War in Iraq Continues

July 10, 2004

Although the U.S. claims it has "handed over power" to an Iraqi government, clearly nothing has changed.

The war against the Iraqi people continues with mounting death tolls and casualties for the people of Baghdad, Fallujah, and numerous other cities throughout the country. Missile strikes by U.S. warplanes have killed over nine people in Fallujah during the past two weeks. Gunbattles between U.S. soldiers and insurgents are commonplace in Baghdad while in Iraq's Anbar province, heavily armed U.S. soldiers supported by helicopter gunships, tanks and armored vehicles are carrying out deadly raids every day.

And the toll on U.S. forces reached a milestone on July 9, with the announcement that the number of U.S.-led coalition deaths in the war surpassed 1,000.

Resistance to the U.S. military occupation is also growing. In Baghdad and other Iraqi cities, insurgents have occupied police stations, blocked highways and launched daily attacks against U.S. soldiers and the U.S.-trained Iraqi puppet army and police.

On July 7, the Iraqi people got yet another lessons in U.S.-style "freedom and democracy," when the U.S.-installed puppet prime minister, Iyad Allawi, declared "emergency powers" and threatened to impose martial law. Under the new "Law for Defense of National Safety," Allawi will be able to close off entire towns and cities, impose curfews, restrict communications, and limit travel in and out of the country. Public demonstrations can be banned and arbitrary search and seizure sanctioned by law. All these repressive measures will be enforced, of course, by the U.S. military which continues to hold the gun to the head of the Iraqi people.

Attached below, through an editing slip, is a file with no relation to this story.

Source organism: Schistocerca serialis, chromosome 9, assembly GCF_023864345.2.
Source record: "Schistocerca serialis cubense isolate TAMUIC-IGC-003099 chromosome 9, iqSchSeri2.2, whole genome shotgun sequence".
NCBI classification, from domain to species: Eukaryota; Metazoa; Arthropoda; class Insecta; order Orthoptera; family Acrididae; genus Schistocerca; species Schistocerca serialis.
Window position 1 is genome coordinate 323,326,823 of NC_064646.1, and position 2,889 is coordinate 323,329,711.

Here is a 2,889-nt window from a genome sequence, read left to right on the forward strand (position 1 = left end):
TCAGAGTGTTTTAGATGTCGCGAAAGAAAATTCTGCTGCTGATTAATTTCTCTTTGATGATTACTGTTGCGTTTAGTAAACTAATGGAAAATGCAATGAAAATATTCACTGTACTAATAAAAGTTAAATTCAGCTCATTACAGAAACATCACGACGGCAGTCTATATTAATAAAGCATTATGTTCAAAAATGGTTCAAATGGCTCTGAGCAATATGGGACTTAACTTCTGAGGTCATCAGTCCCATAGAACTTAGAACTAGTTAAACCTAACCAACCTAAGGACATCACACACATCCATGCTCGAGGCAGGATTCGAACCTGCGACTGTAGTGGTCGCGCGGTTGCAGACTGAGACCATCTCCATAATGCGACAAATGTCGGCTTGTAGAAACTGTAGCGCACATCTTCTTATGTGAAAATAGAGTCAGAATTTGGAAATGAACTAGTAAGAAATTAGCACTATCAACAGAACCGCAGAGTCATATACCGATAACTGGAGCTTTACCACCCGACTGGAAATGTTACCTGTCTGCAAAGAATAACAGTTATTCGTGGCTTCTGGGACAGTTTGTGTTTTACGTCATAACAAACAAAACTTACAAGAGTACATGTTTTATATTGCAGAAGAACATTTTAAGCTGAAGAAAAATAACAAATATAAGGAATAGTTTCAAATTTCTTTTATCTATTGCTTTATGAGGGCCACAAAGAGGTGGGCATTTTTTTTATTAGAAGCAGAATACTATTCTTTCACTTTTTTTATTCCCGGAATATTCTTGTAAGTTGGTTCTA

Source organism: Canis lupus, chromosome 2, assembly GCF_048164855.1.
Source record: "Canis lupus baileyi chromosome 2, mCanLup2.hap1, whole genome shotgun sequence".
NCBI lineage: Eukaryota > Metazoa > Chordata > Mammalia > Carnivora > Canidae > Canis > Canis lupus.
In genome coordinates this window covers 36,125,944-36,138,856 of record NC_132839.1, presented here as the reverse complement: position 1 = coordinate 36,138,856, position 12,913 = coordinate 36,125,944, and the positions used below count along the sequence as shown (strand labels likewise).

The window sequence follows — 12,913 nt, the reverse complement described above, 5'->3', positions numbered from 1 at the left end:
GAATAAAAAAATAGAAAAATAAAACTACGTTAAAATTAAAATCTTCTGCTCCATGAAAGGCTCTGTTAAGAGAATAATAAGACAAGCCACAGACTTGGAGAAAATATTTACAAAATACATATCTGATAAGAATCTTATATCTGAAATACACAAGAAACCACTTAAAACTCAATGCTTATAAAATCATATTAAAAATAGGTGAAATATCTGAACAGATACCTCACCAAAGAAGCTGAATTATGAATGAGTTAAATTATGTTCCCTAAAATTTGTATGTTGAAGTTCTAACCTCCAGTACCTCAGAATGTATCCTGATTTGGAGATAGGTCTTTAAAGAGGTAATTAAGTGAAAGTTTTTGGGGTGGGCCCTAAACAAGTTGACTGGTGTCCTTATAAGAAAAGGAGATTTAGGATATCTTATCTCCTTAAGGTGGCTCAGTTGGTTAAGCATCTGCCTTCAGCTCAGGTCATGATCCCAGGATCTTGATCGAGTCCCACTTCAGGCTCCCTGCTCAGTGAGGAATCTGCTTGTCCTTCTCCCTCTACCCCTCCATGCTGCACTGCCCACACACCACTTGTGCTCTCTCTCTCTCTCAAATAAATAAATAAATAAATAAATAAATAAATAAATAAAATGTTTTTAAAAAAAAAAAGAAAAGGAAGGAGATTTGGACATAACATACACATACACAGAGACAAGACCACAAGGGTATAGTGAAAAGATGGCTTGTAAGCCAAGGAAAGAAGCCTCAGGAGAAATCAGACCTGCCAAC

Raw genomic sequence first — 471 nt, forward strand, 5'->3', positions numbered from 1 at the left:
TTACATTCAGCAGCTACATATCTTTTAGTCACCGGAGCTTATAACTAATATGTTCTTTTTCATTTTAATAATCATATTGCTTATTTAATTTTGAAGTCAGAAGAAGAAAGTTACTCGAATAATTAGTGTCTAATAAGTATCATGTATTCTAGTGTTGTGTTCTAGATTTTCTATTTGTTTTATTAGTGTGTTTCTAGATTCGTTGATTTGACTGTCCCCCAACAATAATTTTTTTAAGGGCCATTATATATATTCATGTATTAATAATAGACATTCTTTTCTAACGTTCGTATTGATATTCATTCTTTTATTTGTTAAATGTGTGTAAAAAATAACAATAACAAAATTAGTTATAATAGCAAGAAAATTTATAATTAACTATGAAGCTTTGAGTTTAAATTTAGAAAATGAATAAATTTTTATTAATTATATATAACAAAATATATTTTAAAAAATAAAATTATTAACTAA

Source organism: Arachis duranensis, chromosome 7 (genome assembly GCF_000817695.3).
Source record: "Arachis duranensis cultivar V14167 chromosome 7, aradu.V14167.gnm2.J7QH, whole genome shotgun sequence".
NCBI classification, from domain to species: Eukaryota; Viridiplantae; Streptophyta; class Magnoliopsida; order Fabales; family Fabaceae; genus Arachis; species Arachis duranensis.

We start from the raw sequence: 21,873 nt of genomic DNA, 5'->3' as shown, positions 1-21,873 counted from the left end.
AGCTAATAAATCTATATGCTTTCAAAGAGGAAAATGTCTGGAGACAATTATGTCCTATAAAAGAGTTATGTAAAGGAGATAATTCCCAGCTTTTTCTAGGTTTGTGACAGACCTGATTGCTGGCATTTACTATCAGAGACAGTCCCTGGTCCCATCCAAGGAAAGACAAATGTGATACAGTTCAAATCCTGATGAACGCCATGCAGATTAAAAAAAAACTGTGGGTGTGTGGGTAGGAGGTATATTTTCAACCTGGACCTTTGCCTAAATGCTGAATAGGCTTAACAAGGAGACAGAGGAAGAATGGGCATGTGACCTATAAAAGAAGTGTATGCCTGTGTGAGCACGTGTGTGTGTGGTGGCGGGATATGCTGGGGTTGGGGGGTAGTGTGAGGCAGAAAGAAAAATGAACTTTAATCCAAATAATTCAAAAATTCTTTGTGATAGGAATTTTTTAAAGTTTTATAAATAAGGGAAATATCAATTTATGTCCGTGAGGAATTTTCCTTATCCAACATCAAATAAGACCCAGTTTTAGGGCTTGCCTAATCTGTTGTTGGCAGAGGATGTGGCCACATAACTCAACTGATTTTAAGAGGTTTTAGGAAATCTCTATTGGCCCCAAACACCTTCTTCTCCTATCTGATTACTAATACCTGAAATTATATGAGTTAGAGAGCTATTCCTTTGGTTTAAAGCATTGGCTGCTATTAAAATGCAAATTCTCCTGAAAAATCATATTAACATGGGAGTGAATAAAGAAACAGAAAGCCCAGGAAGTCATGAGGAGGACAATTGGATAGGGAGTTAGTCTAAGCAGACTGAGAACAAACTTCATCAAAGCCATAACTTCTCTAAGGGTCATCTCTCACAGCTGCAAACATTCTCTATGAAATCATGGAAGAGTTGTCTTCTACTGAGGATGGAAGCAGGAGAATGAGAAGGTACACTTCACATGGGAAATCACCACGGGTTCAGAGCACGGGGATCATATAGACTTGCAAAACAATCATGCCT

Meanwhile, both George Bush and John Kerry are promising to continue the U.S. occupation of Iraq and to "crush the violent insurgency."

George Bush repeatedly defends the occupation as part of the "war against international terrorism," vowing to keep U.S. troops in the country "as long as necessary" while also promising to get more international support. In June, he boasted that NATO participation in the war would help alleviate the U.S. burden.

In identical fashion, John Kerry, the Democratic Party candidate, has in numerous speeches called for expanding and prolonging the U.S. presence in Iraq. In April he said "It would be unthinkable for us to retreat in disarray and leave behind a society deep in strife and dominated by radicals." In recent months, he has been pushing hard for a U.S.-dominated multilateral military force, saying "If our commanders believe they need more American troops, they should say so and they should get them ... But more and more American soldiers cannot be the only solution ... The coalition should organize an expanded international security forces, preferably with NATO, but clearly under U.S. command" (Fulton, Missouri, April 30).

The plain truth is that U.S. imperialism will continue its war against Iraq until it is forced out of the country. The duty of the American people is to demand the immediate, unconditional withdrawal of all U.S. and foreign troops and to support the struggle of the Iraqi people for genuine sovereignty.